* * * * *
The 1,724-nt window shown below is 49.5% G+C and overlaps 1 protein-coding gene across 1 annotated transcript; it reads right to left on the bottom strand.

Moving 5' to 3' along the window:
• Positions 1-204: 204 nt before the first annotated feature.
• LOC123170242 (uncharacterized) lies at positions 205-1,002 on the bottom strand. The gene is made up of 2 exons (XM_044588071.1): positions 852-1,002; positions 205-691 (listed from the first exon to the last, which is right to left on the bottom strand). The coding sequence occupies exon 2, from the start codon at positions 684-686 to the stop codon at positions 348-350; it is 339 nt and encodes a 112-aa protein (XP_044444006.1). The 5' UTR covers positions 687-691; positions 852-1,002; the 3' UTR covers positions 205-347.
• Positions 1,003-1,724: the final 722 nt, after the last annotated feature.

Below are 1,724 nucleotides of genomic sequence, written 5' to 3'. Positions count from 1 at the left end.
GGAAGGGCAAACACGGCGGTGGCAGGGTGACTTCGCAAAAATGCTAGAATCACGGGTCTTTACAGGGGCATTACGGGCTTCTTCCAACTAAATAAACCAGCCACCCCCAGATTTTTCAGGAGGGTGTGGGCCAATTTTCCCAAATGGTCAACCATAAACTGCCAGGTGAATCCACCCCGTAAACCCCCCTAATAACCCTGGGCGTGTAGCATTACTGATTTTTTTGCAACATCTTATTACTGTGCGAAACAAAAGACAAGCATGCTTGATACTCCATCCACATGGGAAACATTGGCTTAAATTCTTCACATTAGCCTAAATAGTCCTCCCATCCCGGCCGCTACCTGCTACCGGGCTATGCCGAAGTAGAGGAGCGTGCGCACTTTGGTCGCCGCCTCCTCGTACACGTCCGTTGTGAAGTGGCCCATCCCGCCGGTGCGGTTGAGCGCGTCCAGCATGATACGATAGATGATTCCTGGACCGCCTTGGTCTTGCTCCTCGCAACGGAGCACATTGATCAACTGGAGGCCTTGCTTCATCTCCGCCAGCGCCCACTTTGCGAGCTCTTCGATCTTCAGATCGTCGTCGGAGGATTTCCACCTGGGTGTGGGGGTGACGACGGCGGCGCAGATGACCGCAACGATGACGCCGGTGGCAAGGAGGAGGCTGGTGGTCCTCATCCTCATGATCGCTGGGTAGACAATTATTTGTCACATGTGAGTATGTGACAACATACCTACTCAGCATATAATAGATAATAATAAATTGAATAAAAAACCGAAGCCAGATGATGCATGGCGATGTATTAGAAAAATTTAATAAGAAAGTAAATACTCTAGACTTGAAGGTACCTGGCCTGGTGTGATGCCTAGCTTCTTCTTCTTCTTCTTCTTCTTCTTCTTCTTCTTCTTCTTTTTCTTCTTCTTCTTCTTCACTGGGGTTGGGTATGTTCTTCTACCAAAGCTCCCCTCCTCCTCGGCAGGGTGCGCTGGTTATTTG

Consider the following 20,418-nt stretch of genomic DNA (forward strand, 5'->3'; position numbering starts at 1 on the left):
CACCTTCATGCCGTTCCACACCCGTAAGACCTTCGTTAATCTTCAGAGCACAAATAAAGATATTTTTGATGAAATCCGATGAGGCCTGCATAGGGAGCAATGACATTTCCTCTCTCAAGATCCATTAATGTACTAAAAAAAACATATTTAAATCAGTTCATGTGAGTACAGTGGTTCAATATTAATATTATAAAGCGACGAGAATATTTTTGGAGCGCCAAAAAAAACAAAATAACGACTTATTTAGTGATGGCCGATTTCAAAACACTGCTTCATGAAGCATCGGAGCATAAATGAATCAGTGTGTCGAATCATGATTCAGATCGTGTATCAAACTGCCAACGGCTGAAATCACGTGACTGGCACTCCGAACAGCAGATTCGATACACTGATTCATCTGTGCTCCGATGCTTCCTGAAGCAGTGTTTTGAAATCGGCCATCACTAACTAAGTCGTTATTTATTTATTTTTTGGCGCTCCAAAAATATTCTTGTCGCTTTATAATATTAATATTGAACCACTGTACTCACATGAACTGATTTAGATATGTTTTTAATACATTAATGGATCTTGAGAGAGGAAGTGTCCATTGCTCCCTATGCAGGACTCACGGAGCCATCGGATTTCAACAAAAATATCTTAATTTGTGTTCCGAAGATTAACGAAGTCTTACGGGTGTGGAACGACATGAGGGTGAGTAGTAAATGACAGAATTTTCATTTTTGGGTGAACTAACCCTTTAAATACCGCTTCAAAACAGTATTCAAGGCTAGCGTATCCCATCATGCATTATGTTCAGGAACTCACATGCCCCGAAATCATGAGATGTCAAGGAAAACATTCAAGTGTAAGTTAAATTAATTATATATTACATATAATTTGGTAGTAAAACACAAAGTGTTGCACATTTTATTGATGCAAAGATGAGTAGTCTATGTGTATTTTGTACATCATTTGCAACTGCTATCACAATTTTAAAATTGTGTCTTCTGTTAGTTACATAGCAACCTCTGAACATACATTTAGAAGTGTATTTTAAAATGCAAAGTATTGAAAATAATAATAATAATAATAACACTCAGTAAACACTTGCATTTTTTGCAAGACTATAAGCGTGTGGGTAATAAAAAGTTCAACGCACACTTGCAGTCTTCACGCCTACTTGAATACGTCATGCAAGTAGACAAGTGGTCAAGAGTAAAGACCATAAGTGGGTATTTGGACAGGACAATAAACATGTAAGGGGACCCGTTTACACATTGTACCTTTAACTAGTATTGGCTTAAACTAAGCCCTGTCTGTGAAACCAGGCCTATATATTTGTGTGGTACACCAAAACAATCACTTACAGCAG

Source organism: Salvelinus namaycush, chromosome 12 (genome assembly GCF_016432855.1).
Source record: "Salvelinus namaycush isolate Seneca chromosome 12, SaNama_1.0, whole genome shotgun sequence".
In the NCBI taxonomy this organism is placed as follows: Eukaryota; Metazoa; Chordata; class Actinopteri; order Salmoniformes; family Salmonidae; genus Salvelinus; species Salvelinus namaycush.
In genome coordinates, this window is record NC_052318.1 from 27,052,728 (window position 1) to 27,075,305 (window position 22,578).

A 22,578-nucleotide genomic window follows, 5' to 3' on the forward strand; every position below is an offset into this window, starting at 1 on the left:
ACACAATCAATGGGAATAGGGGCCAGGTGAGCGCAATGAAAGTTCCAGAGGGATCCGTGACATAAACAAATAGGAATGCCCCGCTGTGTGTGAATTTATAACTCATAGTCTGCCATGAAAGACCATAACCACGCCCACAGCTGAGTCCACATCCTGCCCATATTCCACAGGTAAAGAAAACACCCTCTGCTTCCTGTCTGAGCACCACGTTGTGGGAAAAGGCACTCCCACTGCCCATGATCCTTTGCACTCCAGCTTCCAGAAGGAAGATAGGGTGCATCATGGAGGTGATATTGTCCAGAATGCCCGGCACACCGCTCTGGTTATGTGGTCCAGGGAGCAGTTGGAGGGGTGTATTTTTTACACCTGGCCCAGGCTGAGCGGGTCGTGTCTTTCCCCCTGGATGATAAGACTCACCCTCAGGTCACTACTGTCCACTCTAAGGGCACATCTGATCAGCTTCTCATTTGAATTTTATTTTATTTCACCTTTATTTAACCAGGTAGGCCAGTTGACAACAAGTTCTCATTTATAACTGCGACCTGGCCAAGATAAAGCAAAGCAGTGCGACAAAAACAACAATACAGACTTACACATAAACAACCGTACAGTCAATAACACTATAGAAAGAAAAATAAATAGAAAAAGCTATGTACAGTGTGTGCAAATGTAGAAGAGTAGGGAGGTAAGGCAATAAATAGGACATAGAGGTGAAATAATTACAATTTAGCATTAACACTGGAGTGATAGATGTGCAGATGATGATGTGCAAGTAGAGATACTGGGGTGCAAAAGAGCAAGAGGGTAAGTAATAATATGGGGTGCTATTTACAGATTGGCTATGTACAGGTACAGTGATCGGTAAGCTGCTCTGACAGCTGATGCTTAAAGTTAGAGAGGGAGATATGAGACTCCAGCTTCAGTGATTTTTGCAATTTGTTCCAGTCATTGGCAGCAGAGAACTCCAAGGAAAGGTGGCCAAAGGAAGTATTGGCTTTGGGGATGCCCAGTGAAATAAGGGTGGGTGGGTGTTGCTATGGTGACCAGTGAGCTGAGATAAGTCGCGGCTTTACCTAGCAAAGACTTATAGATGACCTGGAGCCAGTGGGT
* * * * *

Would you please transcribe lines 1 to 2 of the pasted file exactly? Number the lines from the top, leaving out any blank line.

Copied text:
The 1,724-nt window shown below is 49.5% G+C and overlaps 1 protein-coding gene across 1 annotated transcript; it reads right to left on the bottom strand.

Moving 5' to 3' along the window: